19 Discern Website

20 Treatment Guidelines/ Clinical Pathways
Treatment guidelines and clinical pathways will be developed incorporating evidence-based practice and local microbiology and resistance patterns. CCG Clinical Practices/Initiatives such as CAP, Sepsis De-escalation of empirical antimicrobial therapy based on culture results so as to eliminate redundant therapy and targeting the causative pathogen. Clinical Decision Support Discern Alerts Dose optimization based on individual patient characteristics, causative organism, site of infection and drug characteristics. Pharmacy Renal Dosing Protocol Parenteral to oral conversion when the patients condition allows. Pharmacy IV to PO Conversion Protocol

21 Computer Surveillance and Clinical Decision Support
Computer-based surveillance will provide clinical decision support to optimize clinical outcomes while minimizing unintended consequences of antimicrobial use. Prescriber Discern alerts for restricted antimicrobials to provide recommendations and record usage of selected antimicrobials. Pharmacy Discern alerts to identify potentially inappropriate/suboptimal antimicrobial therapy based on microbiology results and/or renal function

22 Education Education is an essential element for influencing prescribing behaviors and will be partnered with active interventions for greatest effectiveness (on-going education). Antimicrobial Stewardship SharePoint site will provide information related to Antimicrobial Stewardship at Banner.

23 Auditing Antimicrobial Use
Retrospective audits of clinical decision support antimicrobial alerts at both a system and facility level Additional prospective or retrospective audits dependent on individual facility capabilities Audits to be performed by appropriate clinical personnel, including infectious disease physician, clinical pharmacist, infectious disease practitioner or other personnel as determined by facility capabilities Metrics measured may include usage patterns, patient outcomes, resistance trends Prescribers who repeatedly utilize selected antimicrobials inappropriately will require intervention and feedback.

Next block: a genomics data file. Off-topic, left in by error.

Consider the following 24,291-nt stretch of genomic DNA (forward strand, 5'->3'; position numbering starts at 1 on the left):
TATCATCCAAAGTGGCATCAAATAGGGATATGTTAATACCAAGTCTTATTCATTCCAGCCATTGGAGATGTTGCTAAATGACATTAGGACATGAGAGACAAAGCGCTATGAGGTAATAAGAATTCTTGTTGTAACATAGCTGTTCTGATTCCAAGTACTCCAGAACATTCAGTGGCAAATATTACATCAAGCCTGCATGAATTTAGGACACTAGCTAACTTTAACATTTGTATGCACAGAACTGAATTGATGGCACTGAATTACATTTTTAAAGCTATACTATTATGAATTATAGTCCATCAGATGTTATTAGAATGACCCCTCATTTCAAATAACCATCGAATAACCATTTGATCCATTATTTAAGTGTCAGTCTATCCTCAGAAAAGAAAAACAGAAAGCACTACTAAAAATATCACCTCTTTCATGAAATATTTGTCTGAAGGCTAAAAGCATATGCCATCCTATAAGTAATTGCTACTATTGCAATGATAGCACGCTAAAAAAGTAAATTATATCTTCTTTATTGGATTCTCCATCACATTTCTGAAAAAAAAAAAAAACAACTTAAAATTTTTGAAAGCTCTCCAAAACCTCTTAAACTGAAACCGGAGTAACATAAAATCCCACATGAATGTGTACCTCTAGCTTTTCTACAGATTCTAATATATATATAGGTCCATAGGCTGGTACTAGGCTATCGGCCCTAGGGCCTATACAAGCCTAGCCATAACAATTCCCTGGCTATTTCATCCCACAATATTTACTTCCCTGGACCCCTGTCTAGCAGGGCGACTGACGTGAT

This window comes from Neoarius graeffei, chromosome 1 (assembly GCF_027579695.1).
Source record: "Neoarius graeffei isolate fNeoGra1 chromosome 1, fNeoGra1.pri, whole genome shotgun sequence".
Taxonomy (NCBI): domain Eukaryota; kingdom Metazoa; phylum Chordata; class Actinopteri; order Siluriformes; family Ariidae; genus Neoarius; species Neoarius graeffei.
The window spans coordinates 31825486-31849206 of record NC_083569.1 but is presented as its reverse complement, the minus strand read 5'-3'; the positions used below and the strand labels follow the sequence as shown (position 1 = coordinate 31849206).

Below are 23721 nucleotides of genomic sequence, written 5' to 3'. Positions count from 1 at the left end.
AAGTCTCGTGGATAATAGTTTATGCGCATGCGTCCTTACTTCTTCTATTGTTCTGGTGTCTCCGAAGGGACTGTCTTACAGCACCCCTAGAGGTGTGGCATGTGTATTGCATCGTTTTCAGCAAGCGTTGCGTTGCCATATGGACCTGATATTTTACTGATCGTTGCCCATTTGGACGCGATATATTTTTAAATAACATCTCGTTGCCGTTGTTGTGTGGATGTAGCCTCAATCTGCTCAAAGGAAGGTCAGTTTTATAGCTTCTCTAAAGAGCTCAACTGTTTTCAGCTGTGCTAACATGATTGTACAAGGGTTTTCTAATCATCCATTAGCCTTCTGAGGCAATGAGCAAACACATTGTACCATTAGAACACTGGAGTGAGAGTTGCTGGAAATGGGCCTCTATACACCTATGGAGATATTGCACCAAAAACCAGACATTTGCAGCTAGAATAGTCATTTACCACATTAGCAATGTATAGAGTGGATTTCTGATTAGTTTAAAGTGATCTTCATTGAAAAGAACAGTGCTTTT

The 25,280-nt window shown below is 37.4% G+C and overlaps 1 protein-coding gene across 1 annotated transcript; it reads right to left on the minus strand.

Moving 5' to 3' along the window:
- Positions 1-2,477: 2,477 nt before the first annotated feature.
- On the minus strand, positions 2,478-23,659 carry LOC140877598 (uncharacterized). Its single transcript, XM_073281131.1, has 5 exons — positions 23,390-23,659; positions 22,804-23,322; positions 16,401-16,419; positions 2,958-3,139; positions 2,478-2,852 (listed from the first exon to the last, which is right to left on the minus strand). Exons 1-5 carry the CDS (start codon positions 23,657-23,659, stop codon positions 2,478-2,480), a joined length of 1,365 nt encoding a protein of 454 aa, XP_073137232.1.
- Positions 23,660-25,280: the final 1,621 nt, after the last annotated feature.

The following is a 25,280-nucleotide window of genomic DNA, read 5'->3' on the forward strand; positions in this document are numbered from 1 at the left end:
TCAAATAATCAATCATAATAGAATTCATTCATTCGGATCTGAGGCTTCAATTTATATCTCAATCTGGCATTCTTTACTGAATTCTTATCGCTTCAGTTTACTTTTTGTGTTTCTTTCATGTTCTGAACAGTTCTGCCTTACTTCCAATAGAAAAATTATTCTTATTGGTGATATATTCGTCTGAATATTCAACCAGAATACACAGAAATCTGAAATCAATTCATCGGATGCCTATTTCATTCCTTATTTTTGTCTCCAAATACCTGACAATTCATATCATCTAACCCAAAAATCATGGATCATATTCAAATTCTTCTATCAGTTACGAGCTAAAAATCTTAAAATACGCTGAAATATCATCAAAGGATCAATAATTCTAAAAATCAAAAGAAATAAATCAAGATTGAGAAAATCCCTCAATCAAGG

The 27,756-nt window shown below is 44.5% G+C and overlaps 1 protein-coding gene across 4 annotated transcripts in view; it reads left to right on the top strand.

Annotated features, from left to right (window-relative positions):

24 A centralized system team for Antimicrobial Stewardship Oversight
Oversight Team to review the effectiveness of facilities and system implementation of the Banner Antimicrobial Stewardship Plan and to determine opportunities for improvement.



27 Partnering Opportunities
Pharmacy-Microbiology & Laboratory Pharmacy-Nursing Pharmacy-Infection Prevention Pharmacy-Medical Staff Rapid testing and notification; MRSA v. MSSA BSI IV-to-PO transition therapies Review CDI and MDRO cases for antibiotic use CPOE educational screens Procalcitonin results Identification of “true” allergy NPSG 7.0’s for MDRO Antibiotic plans in chart Blood culture contamination Education and support for prolonged infusions HAIs treated optimally Evidence-based treatment guidelines Antibiogram development & education Rapid initiation of empiric antibiotics Maintenance of sterile injectables Therapeutic interchange Empiric antibiotic prescribing guidelines Reminders to physicians: “did he/she see the C&S report?” Cleaning of equipment and rooms known to facilitate transmission of pathogens Restricted or non-formulary antibiotics Selective reporting rules on AST SCIP guidelines; time to antibiotic administration Differentiate colonization from infection Optimize clinical and economic outcomes Collaboration is essential, and this slide addresses.

28 Expected Outcomes Antimicrobial Stewardship to become part of daily clinical practice for all healthcare professionals Full compliance with restricted uses for select antimicrobials Pharmacy evaluation, provider follow-up when indicated and complete documentation of pharmacy antimicrobial Discern alerts. Completion of Pharmacy Audits and Provider follow-up Cost savings associated with antimicrobial use

29 Banner Health Discern Data

30 Developing an Antibiotic Stewardship Program: The Core Team and Supporting Stakeholders
Support Team Infection Control Quality Assurance/ Patient Safety Information Technology Hospital Epidemiologist Microbiology Core Team Infectious Disease Physician Clinical Pharmacist with ID Training Collaborative Team Med Executive & Pharmacy and Therapeutics Committees Hospital Administration & Pharmacy Director AZ Partnership for ASP, 2012

31 How to Get Started Essential components for successful ASP
Support and collaboration of hospital administration, medical staff leadership, and local providers Function as a quality assurance and patient safety initiative Coordinate activities between key stakeholders (e.g. Infectious Diseases, Pharmacy, Infection Control and Microbiology) Collaborate and obtain adequate authority to perform activities Identify expected outcomes for the program Dellit TH, et al. Clin Infect Dis. 2007;44:159-77

32 Twelve Steps to Implementing an ASP